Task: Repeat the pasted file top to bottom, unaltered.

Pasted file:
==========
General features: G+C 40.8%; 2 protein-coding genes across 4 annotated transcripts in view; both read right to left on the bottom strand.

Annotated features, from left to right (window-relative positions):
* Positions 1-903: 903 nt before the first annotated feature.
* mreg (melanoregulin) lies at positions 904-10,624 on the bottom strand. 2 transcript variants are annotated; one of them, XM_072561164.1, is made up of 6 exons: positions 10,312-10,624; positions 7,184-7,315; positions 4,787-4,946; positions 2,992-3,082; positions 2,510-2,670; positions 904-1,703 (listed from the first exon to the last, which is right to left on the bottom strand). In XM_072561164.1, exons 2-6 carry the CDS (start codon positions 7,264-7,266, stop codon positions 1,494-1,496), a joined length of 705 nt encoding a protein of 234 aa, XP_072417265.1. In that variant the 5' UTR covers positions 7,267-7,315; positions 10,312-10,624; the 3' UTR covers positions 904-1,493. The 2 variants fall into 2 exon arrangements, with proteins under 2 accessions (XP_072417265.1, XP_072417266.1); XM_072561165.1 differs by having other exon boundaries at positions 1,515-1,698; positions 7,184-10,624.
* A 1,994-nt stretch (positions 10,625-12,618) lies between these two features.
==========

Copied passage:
General features: G+C 40.8%; 2 protein-coding genes across 4 annotated transcripts in view; both read right to left on the bottom strand.

Annotated features, from left to right (window-relative positions):
* Positions 1-903: 903 nt before the first annotated feature.
* mreg (melanoregulin) lies at positions 904-10,624 on the bottom strand. 2 transcript variants are annotated; one of them, XM_072561164.1, is made up of 6 exons: positions 10,312-10,624; positions 7,184-7,315; positions 4,787-4,946; positions 2,992-3,082; positions 2,510-2,670; positions 904-1,703 (listed from the first exon to the last, which is right to left on the bottom strand). In XM_072561164.1, exons 2-6 carry the CDS (start codon positions 7,264-7,266, stop codon positions 1,494-1,496), a joined length of 705 nt encoding a protein of 234 aa, XP_072417265.1. In that variant the 5' UTR covers positions 7,267-7,315; positions 10,312-10,624; the 3' UTR covers positions 904-1,493. The 2 variants fall into 2 exon arrangements, with proteins under 2 accessions (XP_072417265.1, XP_072417266.1); XM_072561165.1 differs by having other exon boundaries at positions 1,515-1,698; positions 7,184-10,624.
* A 1,994-nt stretch (positions 10,625-12,618) lies between these two features.